- Anuṣṭup (8 × 4)
- Triṣṭup (11 × 4)
- Jagatī (12 × 4)
- Atijagatī (13 × 4)
- Śakvarī (14 × 4)
- Atiśakvarī (15 × 4)
- Aṣṭiḥ (16 × 4)
- Atyaṣṭiḥ (17 × 4)
- Atidhr̥tiḥ (19 × 4)
- Kr̥tiḥ (20 × 4)
- Prakr̥tiḥ (21 × 4)
Sragdharā is one of the longest meters in common use in Sanskrit literature. It belongs to the prakr̥tiḥ class, and hence it has 21 syllables per quarter.
The syllabic pattern is:
ऽ ऽ ऽ ऽ । ऽ ऽ , । । । । । । ऽ , ऽ । ऽ ऽ । ऽ ऽ
There is a word-break (yatiḥ) after the seventh and fourteenth syllables.
Kṣemendra notes in his Suvṛttatilaka that the sragdharā is suitable for the description of “violent winds and the like” (sāvēgapavanādīnāṁ varṇanē sragdharā matā).
Piṅgala, Chandaḥsūtram 7.24:
sragdharā mrau bhnau y trisaptakāḥ
catvāryādau tathā ṣaṣthaṁ saptamaṁ ca caturdaśam
aṣṭādaśaṁ saptadaśaṁ sathā pañcadaśaṁ punaḥ
antyōpāntyē gurūṇy atra laghūny anyāni sarvadā
ekaviṁsatikē pādē sragdharā nāma sā yathā
sragdharā kaumihayē dr̥dr̥
sragdharā gōduśō nr̥n
Jayadeva, Chandaḥśāstram 7.24:
mrau bhnau yāś ca trayaḥ syuḥ svaramunituragaiḥ sragdharā syād virāmaiḥ
Ratnākaraśānti, Chandōratnākaraḥ 2.74:
mrau vō nau vaś ca rau vas tribhir iti viratiḥ saptakaiḥ sragdharā syāt
Jayakīrti, Chandōnuśāsanam 2.238:
mrau bnau yau yaḥ prakr̥tyāṁ svaragiriviratiḥ sragdharā nāma vr̥ttam
Kedārabhaṭṭa, Vr̥ttaratnākaraḥ 3.99:
mrabhrair yānāṁ trayēṇa trimuniyatiyutā sragdharā kīrtitēyam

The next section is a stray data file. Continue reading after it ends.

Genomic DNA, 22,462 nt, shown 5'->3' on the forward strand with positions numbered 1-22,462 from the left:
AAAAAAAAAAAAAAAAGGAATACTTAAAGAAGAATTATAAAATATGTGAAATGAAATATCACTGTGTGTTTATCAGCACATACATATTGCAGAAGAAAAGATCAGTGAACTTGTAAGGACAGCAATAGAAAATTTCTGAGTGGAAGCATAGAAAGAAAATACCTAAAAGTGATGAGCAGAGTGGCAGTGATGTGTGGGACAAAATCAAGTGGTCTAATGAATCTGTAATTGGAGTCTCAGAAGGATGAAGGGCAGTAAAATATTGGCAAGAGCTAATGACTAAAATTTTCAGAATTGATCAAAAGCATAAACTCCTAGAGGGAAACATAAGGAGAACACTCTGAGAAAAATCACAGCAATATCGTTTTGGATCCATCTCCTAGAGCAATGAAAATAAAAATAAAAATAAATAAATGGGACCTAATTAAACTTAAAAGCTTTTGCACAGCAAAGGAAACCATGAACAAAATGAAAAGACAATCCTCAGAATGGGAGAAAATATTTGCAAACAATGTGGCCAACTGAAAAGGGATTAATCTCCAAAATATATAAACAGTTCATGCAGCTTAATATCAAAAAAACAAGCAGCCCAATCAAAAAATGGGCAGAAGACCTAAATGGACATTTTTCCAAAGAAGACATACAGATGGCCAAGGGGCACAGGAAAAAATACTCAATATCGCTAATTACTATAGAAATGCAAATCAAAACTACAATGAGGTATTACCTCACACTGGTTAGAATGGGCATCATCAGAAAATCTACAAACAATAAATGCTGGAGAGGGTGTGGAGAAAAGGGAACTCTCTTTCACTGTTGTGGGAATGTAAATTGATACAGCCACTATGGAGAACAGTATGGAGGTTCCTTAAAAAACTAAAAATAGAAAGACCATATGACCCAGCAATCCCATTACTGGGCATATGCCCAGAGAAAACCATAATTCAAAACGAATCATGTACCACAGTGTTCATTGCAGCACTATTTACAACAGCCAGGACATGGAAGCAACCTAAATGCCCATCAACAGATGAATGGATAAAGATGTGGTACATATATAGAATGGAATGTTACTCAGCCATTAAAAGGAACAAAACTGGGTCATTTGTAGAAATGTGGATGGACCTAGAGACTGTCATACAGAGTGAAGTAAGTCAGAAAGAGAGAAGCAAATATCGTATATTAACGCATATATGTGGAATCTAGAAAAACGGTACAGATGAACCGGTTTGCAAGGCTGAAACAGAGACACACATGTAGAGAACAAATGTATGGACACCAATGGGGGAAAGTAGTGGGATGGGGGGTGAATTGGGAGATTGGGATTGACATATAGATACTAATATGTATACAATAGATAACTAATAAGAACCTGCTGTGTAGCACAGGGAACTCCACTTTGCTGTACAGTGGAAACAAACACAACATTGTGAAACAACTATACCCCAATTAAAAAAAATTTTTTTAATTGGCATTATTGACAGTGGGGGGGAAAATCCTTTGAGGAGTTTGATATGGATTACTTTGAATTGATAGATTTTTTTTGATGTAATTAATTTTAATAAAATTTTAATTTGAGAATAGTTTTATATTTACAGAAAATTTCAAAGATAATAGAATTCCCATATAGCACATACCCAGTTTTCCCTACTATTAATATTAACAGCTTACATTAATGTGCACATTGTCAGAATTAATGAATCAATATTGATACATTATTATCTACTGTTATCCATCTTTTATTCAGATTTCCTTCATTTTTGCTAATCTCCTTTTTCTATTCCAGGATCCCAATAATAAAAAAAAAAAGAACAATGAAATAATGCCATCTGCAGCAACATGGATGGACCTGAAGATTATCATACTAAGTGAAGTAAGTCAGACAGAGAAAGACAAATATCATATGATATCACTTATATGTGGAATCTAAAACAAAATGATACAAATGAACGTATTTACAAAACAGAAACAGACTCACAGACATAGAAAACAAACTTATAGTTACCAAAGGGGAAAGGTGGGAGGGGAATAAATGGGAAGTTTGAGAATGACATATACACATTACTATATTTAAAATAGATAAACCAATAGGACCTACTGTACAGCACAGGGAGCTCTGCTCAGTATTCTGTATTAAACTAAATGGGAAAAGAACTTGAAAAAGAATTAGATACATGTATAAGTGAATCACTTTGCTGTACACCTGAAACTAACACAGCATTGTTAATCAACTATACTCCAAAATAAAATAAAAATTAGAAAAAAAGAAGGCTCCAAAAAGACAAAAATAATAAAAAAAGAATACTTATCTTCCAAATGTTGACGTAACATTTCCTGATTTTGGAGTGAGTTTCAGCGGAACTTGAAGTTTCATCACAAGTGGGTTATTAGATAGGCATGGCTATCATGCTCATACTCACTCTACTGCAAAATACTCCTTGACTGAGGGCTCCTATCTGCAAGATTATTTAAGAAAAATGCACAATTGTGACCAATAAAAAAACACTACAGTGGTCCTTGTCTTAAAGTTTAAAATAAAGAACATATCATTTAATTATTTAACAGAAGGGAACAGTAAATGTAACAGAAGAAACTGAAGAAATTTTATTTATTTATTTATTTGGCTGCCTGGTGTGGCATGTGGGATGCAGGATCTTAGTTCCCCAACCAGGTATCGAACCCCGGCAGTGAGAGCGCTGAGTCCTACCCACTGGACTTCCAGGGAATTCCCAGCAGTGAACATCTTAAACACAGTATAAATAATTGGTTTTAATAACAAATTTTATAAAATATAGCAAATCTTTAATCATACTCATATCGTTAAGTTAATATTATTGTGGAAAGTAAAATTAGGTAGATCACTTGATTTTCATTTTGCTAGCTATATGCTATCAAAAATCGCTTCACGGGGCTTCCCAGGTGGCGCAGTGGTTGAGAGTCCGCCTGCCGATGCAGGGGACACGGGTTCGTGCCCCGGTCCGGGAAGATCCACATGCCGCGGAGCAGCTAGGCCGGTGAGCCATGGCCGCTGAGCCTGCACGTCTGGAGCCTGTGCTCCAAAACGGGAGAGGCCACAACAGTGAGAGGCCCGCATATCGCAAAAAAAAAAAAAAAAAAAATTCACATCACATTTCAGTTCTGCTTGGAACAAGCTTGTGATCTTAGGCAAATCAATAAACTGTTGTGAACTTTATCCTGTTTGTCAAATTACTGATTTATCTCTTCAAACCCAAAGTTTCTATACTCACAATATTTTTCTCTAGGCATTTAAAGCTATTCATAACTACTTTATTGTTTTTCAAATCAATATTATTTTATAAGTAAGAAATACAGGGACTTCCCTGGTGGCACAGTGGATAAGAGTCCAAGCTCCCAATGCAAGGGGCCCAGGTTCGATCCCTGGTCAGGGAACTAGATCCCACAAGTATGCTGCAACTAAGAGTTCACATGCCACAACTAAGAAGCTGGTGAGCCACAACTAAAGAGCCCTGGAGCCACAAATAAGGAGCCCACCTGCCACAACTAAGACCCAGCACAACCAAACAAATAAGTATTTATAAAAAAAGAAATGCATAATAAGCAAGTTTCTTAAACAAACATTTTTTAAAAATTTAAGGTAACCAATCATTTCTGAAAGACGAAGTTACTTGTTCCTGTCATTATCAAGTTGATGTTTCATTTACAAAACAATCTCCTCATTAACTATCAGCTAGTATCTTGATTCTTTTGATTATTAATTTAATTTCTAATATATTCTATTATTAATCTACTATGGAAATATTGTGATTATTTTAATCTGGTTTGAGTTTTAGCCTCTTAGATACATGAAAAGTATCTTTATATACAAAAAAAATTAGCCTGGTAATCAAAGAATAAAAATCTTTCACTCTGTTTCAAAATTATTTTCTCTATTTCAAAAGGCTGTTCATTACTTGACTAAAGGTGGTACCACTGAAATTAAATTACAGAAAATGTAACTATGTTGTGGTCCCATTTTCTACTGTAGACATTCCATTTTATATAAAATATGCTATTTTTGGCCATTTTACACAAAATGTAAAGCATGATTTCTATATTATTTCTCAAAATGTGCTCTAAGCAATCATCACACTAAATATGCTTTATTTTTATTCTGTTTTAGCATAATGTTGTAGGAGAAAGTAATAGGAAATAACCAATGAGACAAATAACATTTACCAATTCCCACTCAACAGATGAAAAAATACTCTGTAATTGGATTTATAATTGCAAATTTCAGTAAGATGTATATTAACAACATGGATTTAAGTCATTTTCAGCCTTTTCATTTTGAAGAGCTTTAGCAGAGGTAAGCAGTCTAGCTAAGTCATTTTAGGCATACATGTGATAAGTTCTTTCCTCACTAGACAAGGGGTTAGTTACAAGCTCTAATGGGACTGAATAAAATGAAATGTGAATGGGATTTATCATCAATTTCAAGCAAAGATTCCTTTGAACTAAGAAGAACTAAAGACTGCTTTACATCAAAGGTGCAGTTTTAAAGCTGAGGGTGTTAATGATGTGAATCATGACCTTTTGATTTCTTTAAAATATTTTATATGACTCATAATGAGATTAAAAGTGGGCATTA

Hemacandra, Chandōnuśāsanam 2.345:
mrau bhnau yiḥ sragdharā chachaiḥ
Anargharāghavam 2.51This example was recited by H. V. Nagaraja Rao and recorded by Gil Ben-Herut in 2006. I provide the translation.
With their glimmering jewels the cavities of snakes light up all around;
a flame appears to jump from the sunstone and into the hearts of the cakravāka bird;
these lanterns here, tearing holes in the darkness, resemble the sparks that fly out
when the massive day and night grind against each other at twilight.
Mahāsubhāṣitasaṅgrahaḥ 5038AThis example was recited by H.V. Nagaraja Rao and recorded by Nathan Levine in Toronto in 2018. The recordings were uploaded to archive.org by Anusha Rao. The translation is mine. I am not sure of the original source of the verse; it is cited in Jagannātha Paṇḍitarāja’s Rasagaṅgādhara.
Up to the base of mount Meru, encircled by the Malaya mountains,
up to the shore of the ocean, all those
who are fervently devoted to literature should speak without fear.
Is there anyone apart from me who has the good fortune
to experience what it is like to be a master of speech
that has the sweetness of tender waterfalls of juice
issuing forth from the middle of grapes?
Daśakumāracaritam 1This example was recited by H.V. Nagaraja Rao and recorded by Nathan Levine in Toronto in 2018. The recordings were uploaded to archive.org by Anusha Rao. The translation is mine.
The rod of the parasol that is Brahma’s egg,
the stalk of the lotus that is Brahma’s home,
the mast of the ship that is the earth,
the pole for the flag that is streaming river of the gods,
the axel-rod for the wheel that is the celestial lights,
the pillar of victory for the three worlds,
may the rod that is Trivikrama’s foot bring you what is best,
the staff of death for the enemies of the gods.